Dan and Connie together, sort of

Kevin Cowherd

June 04, 1993|By Kevin Cowherd

Well, let's see: the Clinton presidency is going down the tubes, the economy is still in need of a defibrillator, the situation in Bosnia is worsening and crime is so bad in the cities you can't buy a loaf of bread without strapping on body armor and a Glock 9mm.

So naturally the big question on everyone's mind these days is: "How're old Dan Rather and Connie Chung getting along on the "CBS Evening News?"

The answer, after a few broadcasts, anyway, is: Fine, swell, terrific. Couldn't be better. At least that's the party line parroted by the flacks at CBS.

And, in truth, when you look at the two anchor superstars, patting hands and making smiley faces at one another, the fear that Rather could snap and back-hand Chung and send her flying into the Teleprompter seems more and more misplaced -- at least for now.

For a sign-off on their very first newscast together, the two even did a parody of "The Huntley-Brinkley Report" ("Good night, Chet. Good night, David.") that was . . . well, precious is the only word that comes to mind.

As for whether the new team's "chemistry" will make a difference in the ratings, well, only time will tell.

Rather, of course, provides his own unique chemistry, which can be likened to that of a man who insists on smoking near a propane tank.

Yeah, no question about it, Dan's still as tightly wound and bizarre as ever. He still has the most terrifying grin on TV, which he keeps flashing at oddly inappropriate times.

(In an interview about the declining Clinton presidency with Newsweek columnist Joe Klein the other night, a quick camera cut showed Rather with this weird, John Hinckley-like grin.)

Me, I still tune in every night wondering if this is the newscast where his head starts spinning 360 degrees and he levitates toward the ceiling.

Look, I thought the old boy lost it completely a few years ago after that notorious what's-the-frequency-Kenneth? business. Remember that stuff?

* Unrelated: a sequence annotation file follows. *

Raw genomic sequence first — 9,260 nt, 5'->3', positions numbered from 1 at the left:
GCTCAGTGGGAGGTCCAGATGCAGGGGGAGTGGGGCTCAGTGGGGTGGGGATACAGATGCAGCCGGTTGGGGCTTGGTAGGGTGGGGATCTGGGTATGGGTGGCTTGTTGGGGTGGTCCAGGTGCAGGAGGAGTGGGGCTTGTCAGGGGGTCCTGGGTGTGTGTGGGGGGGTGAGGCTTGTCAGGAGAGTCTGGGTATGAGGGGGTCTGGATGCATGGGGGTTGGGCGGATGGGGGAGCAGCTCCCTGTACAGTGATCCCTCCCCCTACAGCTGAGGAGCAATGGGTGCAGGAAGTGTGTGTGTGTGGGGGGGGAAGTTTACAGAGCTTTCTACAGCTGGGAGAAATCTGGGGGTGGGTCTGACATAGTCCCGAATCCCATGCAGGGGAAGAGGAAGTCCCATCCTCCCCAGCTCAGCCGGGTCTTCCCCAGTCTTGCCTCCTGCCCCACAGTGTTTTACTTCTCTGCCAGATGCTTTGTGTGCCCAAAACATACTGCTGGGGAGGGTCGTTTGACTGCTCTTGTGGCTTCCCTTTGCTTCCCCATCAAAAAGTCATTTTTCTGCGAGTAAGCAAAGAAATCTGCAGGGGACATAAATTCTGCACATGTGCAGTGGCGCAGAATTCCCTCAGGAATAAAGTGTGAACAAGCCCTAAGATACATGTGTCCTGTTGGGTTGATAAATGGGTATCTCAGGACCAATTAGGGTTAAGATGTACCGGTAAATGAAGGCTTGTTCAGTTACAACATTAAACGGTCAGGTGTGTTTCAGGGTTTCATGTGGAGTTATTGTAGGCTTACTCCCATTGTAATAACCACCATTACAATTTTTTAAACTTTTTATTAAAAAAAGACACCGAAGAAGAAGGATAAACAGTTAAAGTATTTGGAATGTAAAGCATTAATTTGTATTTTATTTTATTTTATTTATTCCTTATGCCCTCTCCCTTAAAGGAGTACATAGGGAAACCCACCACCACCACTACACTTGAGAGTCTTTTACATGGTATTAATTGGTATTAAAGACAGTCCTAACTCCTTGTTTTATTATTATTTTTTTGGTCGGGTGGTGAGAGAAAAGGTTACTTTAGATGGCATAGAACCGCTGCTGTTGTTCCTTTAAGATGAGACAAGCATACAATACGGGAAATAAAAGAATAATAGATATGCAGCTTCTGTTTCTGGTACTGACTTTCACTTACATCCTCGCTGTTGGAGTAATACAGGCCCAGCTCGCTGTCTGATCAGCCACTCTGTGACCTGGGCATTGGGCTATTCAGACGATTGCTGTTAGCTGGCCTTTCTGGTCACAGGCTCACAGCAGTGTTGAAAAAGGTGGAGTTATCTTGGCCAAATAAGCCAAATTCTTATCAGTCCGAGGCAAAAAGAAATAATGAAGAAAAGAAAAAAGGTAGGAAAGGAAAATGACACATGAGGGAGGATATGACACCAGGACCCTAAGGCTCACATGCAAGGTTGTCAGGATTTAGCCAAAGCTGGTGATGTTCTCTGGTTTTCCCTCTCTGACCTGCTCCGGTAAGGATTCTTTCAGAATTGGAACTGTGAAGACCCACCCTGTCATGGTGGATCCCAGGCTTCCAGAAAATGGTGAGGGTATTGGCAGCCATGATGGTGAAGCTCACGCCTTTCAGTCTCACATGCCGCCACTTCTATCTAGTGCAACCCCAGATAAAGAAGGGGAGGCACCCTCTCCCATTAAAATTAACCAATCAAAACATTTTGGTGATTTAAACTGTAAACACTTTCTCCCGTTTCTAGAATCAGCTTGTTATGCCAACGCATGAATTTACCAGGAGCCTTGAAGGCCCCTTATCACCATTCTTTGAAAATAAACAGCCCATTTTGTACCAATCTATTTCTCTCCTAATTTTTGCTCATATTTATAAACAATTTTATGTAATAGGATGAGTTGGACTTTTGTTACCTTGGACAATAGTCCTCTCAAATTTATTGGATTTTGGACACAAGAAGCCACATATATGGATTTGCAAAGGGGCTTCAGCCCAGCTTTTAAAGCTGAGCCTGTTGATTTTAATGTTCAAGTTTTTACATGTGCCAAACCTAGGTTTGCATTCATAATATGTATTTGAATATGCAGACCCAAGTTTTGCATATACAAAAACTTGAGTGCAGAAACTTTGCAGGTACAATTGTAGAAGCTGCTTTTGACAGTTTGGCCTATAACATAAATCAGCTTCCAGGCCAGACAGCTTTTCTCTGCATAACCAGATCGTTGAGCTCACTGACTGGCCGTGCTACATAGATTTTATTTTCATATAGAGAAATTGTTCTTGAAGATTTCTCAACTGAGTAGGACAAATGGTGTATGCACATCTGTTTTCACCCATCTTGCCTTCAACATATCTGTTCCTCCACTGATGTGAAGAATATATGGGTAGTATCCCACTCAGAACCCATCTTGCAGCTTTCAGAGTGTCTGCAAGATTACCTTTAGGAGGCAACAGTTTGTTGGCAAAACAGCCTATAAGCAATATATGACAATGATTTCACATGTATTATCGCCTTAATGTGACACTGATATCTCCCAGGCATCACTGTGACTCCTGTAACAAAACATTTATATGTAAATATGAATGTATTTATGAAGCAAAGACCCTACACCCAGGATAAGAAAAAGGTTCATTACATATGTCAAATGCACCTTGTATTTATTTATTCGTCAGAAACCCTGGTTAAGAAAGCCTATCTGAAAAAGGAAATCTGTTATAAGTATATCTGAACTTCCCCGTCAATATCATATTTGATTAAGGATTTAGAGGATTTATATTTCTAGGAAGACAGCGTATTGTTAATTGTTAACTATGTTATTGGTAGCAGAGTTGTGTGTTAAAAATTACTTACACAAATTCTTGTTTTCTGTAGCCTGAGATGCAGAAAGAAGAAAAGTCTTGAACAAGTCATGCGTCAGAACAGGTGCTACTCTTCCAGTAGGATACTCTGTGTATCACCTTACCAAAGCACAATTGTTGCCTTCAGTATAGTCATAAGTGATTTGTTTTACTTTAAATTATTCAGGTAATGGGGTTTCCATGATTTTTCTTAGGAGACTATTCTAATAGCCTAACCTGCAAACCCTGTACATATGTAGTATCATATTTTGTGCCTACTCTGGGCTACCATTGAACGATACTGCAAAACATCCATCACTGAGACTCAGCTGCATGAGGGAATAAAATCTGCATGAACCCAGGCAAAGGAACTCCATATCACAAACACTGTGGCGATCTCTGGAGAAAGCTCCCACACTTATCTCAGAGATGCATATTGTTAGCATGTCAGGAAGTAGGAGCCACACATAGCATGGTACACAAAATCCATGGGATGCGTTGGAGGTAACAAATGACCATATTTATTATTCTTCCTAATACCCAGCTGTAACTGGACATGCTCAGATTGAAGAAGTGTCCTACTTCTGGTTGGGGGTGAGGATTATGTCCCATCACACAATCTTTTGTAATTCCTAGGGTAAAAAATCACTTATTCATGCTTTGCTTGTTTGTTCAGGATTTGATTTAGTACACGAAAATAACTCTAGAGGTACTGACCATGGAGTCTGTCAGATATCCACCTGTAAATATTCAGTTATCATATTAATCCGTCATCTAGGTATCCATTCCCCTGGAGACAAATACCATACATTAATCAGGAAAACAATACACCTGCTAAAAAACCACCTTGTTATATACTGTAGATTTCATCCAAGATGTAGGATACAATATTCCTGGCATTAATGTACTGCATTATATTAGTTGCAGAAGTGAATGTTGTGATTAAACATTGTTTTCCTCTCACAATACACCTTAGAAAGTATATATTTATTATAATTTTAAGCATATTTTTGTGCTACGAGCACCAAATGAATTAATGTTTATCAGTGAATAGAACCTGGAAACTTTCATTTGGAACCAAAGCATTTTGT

That was when Rather claimed to be accosted on the street by a total stranger who pummeled him and repeatedly demanded: "What's the frequency, Kenneth?"

O-h-h-kay. Rather insisted the whole episode went down exactly as he described it.

But some CBS officials felt Dan was working a lit-tle too hard, if you catch my drift.

Another possible explanation, of course, was that Dan had recently had an anvil dropped on his head from 18 stories up, which network honchos couldn't completely discount, either.

The anvil-on-the-head theory seemed to gain more adherents when Rather mysteriously took to signing off his newscasts with the word: "Courage."

I kept waiting for him to shoot a fist in the air, too, but thankfully that never happened.

Needless to say, no one could figure out what the hell this "courage" business meant.

Pressed for an explanation, Rather was so vague and rambling that network executives now feared he was picking up radio transmissions in the fillings of his teeth.

In any event, the pairing of the relaxed Chung with the ultra-intense Rather should be interesting, providing viewers with the sensation that they've just downed a glass of Chablis followed by six cups of strong Turkish coffee.

Rather and Chung aren't the first male-female anchor superstars to do a network newscast, of course.

That distinction belonged to ABC's oddball pairing of part-time store mannequin Harry Reasoner with the incredibly annoying Barbara Walters back in 1976.

That pairing worked real well -- for about three minutes anyway -- until a tiny flaw was discovered in their working relationship.

The flaw was that they couldn't stand each other.

Walters reportedly didn't like Reasoner's arrogance and his low-key demeanor, which could be likened to a corpse on an autopsy table.

And Reasoner didn't like what he perceived to be Walters' phoniness, the way she'd fix those big, basset hound eyes on everyone in a show of incredible earnestness.

Luckily for ABC, this was before Barbara went completely around the bend and apparently started experimenting with peyote buttons.

Because pretty soon she was interviewing big stars like Sylvester Stallone and Jane Fonda and asking them questions like: "If you were a tree, what kind of tree would you be?"

Connie Chung will never get that weird.

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